Posts tagged gravity
For the first time, scientists have observed ripples in the fabric of spacetime called gravitational waves, arriving at the earth from a cataclysmic event in the distant universe. Physicists have concluded that the detected gravitational waves were produced during the final fraction of a second of the merger of two black holes to produce a single, more massive spinning black hole. This collision of two black holes had been predicted but never observed. The gravitational waves were detected on September 14, 2015 at 5:51 a.m. Eastern Daylight Time (9:51 a.m. UTC) by both of the twin Laser Interferometer Gravitational-wave Observatory (LIGO) detectors, located in Livingston, Louisiana, and Hanford, Washington, USA.
Image from a simulation of two black holes merging and the resulting emission of gravitational radiation, published by NASA in 2012.
Closed timelike curves are among the most controversial features of modern physics. As legitimate solutions to Einstein’s field equations, they allow for time travel, which instinctively seems paradoxical. However, in the quantum regime these paradoxes can be resolved leaving closed timelike curves consistent with relativity. The study of these systems therefore provides valuable insight into non-linearities and the emergence of causal structures in quantum mechanics-essential for any formulation of a quantum theory of gravity. Here we experimentally simulate the non-linear behaviour of a qubit interacting unitarily with an older version of itself, addressing some of the fascinating effects that arise in systems traversing a closed timelike curve. These include perfect discrimination of non-orthogonal states and, most intriguingly, the ability to distinguish nominally equivalent ways of preparing pure quantum states. Finally, we examine the dependence of these effects on the initial qubit state, the form of the unitary interaction, and the influence of decoherence.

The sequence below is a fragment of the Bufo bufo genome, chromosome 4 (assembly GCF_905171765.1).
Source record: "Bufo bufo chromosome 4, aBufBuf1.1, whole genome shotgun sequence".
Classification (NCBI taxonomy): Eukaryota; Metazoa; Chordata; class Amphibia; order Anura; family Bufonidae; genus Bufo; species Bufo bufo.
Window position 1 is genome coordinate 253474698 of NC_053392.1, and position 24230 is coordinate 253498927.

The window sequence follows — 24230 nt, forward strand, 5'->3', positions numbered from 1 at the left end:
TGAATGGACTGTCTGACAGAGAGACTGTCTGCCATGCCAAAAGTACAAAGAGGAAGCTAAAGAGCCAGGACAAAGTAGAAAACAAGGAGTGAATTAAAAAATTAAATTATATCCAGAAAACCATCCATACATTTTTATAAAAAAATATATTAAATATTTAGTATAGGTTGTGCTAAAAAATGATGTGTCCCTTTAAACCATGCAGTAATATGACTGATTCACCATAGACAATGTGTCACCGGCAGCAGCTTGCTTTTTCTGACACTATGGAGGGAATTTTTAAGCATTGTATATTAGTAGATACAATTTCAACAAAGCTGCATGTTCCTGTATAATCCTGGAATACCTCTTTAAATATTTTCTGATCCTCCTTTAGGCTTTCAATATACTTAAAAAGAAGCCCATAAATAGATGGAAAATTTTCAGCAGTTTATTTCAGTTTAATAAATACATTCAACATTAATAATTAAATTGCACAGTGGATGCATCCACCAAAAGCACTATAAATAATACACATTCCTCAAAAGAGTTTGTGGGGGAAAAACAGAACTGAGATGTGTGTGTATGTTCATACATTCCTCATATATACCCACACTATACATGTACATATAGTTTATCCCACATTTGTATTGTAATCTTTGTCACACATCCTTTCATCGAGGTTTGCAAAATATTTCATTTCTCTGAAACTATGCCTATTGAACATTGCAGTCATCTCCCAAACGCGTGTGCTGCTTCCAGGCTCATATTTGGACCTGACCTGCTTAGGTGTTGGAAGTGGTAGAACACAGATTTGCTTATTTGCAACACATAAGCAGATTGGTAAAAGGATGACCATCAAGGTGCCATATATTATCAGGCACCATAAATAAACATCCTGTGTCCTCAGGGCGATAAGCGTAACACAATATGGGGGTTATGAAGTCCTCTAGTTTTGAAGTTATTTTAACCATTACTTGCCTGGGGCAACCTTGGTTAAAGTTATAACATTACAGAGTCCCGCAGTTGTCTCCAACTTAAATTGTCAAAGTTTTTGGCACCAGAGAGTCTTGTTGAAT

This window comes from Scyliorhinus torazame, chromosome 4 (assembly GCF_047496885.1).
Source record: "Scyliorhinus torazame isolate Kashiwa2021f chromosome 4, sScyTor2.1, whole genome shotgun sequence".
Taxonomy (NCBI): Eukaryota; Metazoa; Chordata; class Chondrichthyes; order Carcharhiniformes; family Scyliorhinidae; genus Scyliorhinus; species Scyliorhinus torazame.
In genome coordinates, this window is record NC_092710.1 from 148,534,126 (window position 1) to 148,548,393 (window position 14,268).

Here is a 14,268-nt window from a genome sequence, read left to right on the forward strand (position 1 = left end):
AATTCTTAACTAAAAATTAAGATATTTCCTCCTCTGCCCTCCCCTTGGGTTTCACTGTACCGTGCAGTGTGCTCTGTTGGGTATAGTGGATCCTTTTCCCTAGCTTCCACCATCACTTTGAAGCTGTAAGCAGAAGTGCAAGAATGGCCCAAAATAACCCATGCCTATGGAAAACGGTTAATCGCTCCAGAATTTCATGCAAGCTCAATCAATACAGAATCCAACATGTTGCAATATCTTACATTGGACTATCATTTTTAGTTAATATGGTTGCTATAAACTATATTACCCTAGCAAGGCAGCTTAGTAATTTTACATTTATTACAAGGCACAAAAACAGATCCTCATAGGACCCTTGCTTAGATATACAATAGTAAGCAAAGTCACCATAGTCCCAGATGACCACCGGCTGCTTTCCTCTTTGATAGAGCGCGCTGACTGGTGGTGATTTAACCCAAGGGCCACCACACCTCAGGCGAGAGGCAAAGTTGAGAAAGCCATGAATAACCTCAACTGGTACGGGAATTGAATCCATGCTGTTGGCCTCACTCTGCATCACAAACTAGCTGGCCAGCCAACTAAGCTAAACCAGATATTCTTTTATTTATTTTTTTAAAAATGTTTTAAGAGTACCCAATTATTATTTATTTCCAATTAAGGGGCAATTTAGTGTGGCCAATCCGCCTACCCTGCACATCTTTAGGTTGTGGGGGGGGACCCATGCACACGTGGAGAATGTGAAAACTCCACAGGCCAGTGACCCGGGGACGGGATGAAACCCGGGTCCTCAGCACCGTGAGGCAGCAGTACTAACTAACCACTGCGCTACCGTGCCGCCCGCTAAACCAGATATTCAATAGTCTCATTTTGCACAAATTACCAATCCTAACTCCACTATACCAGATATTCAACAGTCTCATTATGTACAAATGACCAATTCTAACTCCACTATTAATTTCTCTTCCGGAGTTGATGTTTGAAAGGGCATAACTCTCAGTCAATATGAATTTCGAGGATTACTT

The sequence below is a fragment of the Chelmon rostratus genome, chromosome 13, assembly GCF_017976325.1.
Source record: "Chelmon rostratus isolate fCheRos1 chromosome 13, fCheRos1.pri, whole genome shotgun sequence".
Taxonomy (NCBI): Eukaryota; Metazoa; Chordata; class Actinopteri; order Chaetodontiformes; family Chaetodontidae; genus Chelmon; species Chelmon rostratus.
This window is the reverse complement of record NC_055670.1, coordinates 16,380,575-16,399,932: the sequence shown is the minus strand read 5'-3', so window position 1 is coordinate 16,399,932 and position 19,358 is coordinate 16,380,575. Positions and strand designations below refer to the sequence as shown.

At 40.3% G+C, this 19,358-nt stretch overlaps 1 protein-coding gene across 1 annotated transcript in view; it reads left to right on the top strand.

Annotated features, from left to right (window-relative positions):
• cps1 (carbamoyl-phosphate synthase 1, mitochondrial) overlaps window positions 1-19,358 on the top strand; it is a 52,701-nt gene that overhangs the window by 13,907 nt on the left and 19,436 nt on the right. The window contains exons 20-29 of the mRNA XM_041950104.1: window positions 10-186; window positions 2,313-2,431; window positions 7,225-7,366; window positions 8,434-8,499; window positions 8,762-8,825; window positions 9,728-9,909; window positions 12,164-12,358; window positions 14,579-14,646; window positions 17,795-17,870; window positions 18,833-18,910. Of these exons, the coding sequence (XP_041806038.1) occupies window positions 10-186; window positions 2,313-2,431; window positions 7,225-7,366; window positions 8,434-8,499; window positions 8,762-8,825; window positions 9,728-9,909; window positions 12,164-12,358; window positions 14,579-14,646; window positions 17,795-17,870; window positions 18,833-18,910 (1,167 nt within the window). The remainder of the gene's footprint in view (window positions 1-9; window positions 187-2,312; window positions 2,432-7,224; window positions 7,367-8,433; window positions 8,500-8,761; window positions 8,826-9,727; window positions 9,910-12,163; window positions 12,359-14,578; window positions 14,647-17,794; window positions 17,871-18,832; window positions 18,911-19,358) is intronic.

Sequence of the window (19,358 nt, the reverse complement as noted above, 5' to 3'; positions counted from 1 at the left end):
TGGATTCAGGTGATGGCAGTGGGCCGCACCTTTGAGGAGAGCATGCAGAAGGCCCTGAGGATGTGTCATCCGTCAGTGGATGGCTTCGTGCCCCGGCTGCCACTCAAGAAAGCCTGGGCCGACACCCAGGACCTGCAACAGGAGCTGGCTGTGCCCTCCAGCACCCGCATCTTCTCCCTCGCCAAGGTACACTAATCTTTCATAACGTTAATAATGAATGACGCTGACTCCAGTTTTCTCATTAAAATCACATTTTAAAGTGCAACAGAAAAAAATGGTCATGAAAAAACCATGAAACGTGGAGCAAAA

Geoid 2011 - Potsdam Gravity Potato
Reaching back across 13.8 billion years to the first sliver of cosmic time with telescopes at the South Pole, a team of astronomers led by John M. Kovac of the Harvard-Smithsonian Center for Astrophysics detected ripples in the fabric of space-time — so-called gravitational waves — the signature of a universe being wrenched violently apart when it was roughly a trillionth of a trillionth of a trillionth of a second old. They are the long-sought smoking-gun evidence of inflation, proof, Dr. Kovac and his colleagues say, that Dr. Guth was correct.
A warning for future space colonizers: Babies born in space might not ever figure out how to deal with gravity. Jellyfish babies, at least, have to deal with massive vertigo on Earth after spending their first few days in space. NASA first started sending jellyfish to space aboard the Columbia space shuttle during the early ‘90s to test how space flight would affect their development. As cool as being an astronaut baby sounds, the jellies didn’t develop the same gravity-sensing capabilities as their Earthly relatives.
gravitystool13.jpg (via http://www.designboom.com/design/jolan-van-der-wiel-gravity-stool/)